pyrrole

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pyr·role

 (pîr′ōl′)
n.
1. A five-membered heterocyclic ring compound, C4H5N, having an odor similar to chloroform, that is the parent compound of protoporphyrin.
2. Any of various derivatives of this compound.

[Greek purros, red (from pūr, fire; see pyre) + -ole.]

pyr·ro′lic (pĭ-rō′lĭk) adj.

pyrrole

(ˈpɪrəʊl; pɪˈrəʊl)
n
(Elements & Compounds) a colourless insoluble toxic liquid having a five-membered ring containing one nitrogen atom, found in many naturally occurring compounds, such as chlorophyll. Formula: C4H5N. Also called: azole
[C19: from Greek purrhos red, from pur fire +-ole1]
pyrrolic adj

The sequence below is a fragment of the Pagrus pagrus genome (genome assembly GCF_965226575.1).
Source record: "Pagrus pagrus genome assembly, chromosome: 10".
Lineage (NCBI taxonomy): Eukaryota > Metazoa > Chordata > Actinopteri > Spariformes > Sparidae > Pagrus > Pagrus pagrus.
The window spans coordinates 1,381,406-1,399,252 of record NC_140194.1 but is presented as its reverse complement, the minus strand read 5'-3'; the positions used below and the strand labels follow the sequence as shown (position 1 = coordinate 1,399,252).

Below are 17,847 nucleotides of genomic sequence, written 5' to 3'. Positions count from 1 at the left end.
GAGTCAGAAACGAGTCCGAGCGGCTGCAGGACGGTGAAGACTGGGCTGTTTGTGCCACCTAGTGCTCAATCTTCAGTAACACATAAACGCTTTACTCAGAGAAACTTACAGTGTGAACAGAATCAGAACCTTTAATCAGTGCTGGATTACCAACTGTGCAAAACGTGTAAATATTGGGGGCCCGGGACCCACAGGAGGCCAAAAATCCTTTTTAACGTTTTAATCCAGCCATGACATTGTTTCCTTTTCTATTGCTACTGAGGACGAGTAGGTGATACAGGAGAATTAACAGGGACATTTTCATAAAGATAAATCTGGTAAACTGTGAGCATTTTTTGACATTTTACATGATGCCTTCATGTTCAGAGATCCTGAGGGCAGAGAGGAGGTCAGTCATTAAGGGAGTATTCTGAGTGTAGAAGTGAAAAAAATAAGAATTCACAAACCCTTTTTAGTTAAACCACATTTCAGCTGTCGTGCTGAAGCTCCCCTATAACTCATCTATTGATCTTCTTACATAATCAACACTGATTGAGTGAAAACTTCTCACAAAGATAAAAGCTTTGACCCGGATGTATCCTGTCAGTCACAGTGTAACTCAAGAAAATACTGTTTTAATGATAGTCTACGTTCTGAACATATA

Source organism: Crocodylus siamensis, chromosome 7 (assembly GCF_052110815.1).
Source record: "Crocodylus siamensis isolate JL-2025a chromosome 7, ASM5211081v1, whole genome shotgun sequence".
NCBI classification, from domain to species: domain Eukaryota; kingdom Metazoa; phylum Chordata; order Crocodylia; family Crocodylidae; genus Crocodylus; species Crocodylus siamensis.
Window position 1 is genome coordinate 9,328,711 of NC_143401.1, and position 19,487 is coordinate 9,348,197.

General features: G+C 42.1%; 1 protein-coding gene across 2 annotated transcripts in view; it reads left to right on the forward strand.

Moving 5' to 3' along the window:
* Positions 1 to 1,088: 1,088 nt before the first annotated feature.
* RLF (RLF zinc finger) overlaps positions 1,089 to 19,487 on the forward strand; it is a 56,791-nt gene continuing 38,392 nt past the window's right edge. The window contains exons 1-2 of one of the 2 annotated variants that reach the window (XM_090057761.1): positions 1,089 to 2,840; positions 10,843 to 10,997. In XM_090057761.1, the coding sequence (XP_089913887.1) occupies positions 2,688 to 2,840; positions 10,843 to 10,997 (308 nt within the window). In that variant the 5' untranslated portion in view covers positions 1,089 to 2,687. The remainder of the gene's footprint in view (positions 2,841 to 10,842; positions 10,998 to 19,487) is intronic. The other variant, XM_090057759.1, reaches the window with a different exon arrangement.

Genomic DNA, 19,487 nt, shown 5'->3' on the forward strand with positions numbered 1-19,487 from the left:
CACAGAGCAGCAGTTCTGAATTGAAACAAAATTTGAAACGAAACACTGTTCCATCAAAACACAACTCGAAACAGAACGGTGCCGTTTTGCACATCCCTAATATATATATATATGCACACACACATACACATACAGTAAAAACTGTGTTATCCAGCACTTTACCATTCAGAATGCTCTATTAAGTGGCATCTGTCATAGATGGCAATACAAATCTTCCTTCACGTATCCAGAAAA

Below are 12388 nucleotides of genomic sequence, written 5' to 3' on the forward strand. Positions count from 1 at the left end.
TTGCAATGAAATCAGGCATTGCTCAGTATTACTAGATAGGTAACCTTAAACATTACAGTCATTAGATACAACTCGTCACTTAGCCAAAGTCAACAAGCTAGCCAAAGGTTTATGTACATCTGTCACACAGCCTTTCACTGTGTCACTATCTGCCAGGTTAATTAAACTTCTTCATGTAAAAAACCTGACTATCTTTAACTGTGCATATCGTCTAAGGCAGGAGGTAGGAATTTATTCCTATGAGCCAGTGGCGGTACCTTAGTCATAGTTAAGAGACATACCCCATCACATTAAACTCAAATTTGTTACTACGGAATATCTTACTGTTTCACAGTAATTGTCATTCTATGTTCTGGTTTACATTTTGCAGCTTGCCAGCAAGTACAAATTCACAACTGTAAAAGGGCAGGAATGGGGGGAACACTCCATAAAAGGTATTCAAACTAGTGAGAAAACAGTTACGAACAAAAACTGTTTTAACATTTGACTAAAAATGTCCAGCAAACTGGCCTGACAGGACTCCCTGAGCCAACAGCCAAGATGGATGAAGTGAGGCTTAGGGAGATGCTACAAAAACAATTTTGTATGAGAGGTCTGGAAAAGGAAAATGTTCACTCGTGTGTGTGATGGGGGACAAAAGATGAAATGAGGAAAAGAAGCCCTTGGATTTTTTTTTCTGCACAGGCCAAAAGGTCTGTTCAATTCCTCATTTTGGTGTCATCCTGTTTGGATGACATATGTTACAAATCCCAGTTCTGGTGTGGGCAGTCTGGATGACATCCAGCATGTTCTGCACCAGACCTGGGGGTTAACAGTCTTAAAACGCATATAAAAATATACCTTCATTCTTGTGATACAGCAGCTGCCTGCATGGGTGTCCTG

pyr•role

(pɪˈroʊl, ˈpɪr oʊl)

n.
a colorless, toxic, liquid, five-membered ring compound, C4H5N, that is a component of chlorophyll and hemin.
[1825–35; < Greek pyrr(hós) red]
pyr•rol•ic (pɪˈrɒl ɪk, -ˈroʊ lɪk) adj.
References in periodicals archive ?
Porphyrins are a large group of pigments characterized by nitrogen-containing pyrole rings including chlorophyll and, in animal blood, heme (McGraw 2006).
The major part of the products formed at strong oxidation of kerogen is usually carboxylic acids with perhaps smaller amounts of hydrocarbons, terpenes, pyrole resins, tannin, pigments etc.
1),(2) These infections in teeth or bones under leaking root canals are home to some of the most toxic bacteria known and secret thioethers and mercaptans, indoles, pyroles, scatoles and other extremely toxic, sulfur compounds that suppress phosphorylase enzymes which deplete ATP production in our mitochondria and are likened to turning down the volume on the TV.